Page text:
Aiding in the rescue, rehabilitation and protection of horses has been a focus of the DePonte family’s philanthropic work for decades. The horse is a majestic animal that for most people conjures up the ideals of beauty and freedom, power and courage, nobility and triumph. Horses are an iconic symbol, their history deeply embedded in the history of mankind and in the foundation of this country. Here in the American Southwest, horses are an ever-present part of life; it’s not uncommon for people here to own horses, to ride them on the trails, in the mountains and through the deserts. Horses are a link to our Wild West roots; they are a welcomed and revered part of our communities as we strive to maintain a connection with the natural world and simpler times.
But these horses that we call our pets, our family, our friends are not the only ones in need of our protection. Throughout the United States, and especially in the American West, wild horses and burros (donkeys), descended from those brought to the continent by the Spanish in the early 1500s, continue to roam free. Despite a shrinking wild habitat and the threat of drought and food shortages, wild horse and burro populations continue to grow, by some estimates at rates of 18-25 percent per year. In 2017, National Geographic stated that over 70,000 wild horses were living on public lands that are estimated to support 27,000 animals. The current estimated population according to the Bureau of Land Management (BLM), the organization responsible for monitoring and controlling the vast majority of these populations on public lands, is more than 95,000 animals.
This unregulated growth of horse and burro populations not only overtaxes the landscape but poses a risk to the health of these animals as they struggle to find adequate nutrition and fight for territory. Additionally, according to the BLM, they will cost taxpayers as much as $1 billion from 2019 to 2023 on efforts to protect wild horse and burro populations on more than 32 million acres of public land. It’s a daunting task, and for decades the BLM has been rounding up wild horses and burros using helicopters and water traps as they struggled to find humane and effective ways to bring the population down. Currently, theses animals go into a holding facility where, unless they are adopted, they will live out the rest of their lives. There are about 50,000 wild horses in captivity, and the BLM estimates each of these horses costs $23,000 over its lifetime. According to an article by ABC News, the bureau has spent nearly $390 million holding horses since 2012.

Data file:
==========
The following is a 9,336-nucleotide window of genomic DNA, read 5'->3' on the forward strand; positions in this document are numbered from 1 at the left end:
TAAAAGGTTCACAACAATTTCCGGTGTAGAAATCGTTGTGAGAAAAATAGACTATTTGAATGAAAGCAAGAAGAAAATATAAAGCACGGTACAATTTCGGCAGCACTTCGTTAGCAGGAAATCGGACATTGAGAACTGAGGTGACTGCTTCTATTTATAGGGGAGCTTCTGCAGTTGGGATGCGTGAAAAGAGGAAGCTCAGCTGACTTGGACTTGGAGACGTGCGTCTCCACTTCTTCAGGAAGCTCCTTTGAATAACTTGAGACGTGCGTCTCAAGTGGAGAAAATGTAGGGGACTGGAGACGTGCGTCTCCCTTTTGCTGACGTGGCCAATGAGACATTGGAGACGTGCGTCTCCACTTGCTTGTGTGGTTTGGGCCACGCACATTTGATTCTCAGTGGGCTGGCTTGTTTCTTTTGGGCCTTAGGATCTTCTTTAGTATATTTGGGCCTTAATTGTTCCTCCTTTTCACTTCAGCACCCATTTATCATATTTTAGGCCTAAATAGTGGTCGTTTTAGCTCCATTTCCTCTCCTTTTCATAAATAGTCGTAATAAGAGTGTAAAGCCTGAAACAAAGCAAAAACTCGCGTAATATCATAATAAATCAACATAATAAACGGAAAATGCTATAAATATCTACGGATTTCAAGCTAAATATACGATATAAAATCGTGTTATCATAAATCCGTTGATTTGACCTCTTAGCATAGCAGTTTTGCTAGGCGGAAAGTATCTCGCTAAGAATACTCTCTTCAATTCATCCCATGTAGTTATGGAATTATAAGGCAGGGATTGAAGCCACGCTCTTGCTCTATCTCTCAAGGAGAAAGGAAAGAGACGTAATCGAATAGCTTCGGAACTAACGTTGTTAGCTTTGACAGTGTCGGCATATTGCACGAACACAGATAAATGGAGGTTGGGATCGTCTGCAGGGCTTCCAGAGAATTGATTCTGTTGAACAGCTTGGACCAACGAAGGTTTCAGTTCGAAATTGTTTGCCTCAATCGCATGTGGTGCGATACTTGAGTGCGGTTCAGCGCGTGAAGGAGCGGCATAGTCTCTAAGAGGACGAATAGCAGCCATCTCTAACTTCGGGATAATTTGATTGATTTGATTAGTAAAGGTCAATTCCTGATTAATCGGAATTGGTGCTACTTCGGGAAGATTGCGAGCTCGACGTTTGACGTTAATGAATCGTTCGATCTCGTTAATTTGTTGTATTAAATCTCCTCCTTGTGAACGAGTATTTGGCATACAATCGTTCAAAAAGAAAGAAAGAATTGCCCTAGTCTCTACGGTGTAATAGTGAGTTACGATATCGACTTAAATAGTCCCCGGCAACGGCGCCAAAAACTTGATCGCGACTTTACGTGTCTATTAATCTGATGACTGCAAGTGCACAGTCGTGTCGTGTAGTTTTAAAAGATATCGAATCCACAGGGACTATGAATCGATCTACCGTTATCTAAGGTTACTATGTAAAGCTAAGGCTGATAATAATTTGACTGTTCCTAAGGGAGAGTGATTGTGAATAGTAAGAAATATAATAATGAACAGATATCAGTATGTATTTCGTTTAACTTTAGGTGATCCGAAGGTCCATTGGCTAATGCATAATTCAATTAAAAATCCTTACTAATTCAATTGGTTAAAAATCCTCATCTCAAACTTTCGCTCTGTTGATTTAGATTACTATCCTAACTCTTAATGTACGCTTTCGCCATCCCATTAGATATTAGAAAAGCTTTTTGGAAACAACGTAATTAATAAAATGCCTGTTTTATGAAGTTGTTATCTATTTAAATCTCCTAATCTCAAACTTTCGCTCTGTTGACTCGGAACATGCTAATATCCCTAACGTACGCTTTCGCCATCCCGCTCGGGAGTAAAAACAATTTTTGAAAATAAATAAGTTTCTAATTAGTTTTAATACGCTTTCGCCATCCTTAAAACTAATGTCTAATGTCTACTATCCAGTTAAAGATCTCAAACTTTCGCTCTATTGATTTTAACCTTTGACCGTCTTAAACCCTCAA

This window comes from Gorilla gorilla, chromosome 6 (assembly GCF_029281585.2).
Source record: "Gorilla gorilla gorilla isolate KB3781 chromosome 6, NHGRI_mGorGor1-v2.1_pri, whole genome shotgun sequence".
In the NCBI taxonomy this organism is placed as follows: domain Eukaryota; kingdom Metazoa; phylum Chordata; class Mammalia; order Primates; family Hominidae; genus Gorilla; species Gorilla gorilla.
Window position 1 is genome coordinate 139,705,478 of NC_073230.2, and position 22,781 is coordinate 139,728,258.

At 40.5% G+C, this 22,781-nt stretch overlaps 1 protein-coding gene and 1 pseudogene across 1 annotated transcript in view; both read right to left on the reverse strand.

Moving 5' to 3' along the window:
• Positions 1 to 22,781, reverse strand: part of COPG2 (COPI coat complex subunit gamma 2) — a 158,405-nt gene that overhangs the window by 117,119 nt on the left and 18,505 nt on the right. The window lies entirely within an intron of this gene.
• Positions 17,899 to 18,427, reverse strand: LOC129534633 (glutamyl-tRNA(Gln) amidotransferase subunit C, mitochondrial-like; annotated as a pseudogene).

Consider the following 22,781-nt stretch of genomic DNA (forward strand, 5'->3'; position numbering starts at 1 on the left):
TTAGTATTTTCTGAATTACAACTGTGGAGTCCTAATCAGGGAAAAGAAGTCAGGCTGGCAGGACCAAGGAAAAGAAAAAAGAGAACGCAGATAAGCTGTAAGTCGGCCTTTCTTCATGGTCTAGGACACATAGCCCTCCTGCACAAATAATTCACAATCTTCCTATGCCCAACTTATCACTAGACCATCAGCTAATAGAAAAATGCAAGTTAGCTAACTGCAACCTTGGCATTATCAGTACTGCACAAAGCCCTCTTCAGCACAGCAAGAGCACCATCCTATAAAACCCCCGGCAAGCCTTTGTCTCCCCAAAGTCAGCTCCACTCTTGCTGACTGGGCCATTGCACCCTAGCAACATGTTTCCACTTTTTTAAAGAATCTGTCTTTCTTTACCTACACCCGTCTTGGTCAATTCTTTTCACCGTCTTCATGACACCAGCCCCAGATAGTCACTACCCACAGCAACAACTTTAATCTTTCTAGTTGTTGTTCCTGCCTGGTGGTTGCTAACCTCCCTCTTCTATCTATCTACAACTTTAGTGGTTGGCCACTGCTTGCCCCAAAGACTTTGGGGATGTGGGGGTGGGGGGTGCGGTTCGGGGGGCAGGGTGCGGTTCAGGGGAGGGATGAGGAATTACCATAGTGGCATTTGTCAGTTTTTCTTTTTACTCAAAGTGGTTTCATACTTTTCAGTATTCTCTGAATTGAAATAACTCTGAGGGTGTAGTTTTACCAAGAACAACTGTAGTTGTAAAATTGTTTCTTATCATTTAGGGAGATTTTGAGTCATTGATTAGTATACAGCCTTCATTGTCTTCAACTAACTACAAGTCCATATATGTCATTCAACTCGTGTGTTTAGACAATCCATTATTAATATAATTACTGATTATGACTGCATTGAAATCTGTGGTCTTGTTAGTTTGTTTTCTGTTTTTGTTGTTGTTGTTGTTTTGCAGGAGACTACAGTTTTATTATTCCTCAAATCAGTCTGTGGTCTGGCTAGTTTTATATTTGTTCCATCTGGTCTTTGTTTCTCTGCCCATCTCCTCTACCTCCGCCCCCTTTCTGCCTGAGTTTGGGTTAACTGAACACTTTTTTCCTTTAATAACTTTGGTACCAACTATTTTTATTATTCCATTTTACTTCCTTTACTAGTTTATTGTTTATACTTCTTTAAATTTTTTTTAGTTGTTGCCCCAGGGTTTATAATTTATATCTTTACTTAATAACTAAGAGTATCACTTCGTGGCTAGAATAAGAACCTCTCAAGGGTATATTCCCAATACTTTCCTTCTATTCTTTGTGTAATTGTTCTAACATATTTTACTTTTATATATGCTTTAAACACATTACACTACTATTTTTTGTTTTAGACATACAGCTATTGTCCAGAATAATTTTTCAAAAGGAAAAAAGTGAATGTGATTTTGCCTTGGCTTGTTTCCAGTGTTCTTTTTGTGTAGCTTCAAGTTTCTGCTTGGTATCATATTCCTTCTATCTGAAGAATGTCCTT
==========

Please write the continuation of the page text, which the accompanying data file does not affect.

In response to this growing challenge, an Albuquerque-based startup company, Wildlife Protection Management (WPM), and New Mexico State University are joining forces in an effort to help control the wild horse population in New Mexico. Their efforts focus on developing a humane and effective method for administering contraception to groups of wild mares. Using contraception in wild horse populations is not new, but previous efforts that utilized rifles to shoot darts into the animals from a distance were not always accurate or safe. The contraceptives also require booster shots, which added to the challenge of ensuring the mares were in fact benefiting from the shots.
Former rancher Roch Hart, founder and CEO of WPM, has developed a method that uses food as bait to lure horses in and then delivers a remote contraceptive dart at close range. The new system for contraceptive delivery also allows for identification, disease monitoring and vaccine care for the horses through the use of solar energy and satellites. An RFID (radio frequency identification) component can track and pinpoint a horse’s exact location using WPM’s computerized system. Video of the technology in action, provided by KRQE in Albuquerque, shows that while the dart startles the animal for a moment upon injection, the horse immediately returns to the food, demonstrating that it does not cause undue pain or fear for the animals.
Thanks to a $256,000 grant from the National Science Foundation, WPM will work with New Mexico State University faculty to manage the data they’ve been collecting, the university reports in a news release. They also intend to investigate the use of facial recognition technology to reduce the costs of having to implant every horse with an RFID chip for tracking, the release states.
It is certainly an exciting endeavor, and one that we will be following closely. Many thanks and congratulations to WPM and NMSU for their efforts to help protect these beautiful creatures in New Mexico and beyond!
Interested in reading more about wild horses in the United States? Check out these awesome articles!
N.M. Startup, Wildlife Protection Management, Holds Tech Solution Patent for Roundups and Culls
The History of America’s Wild Horses
The Role of Horses and Burros in the American Southwest
Fertility Control Among Wild Horse Populations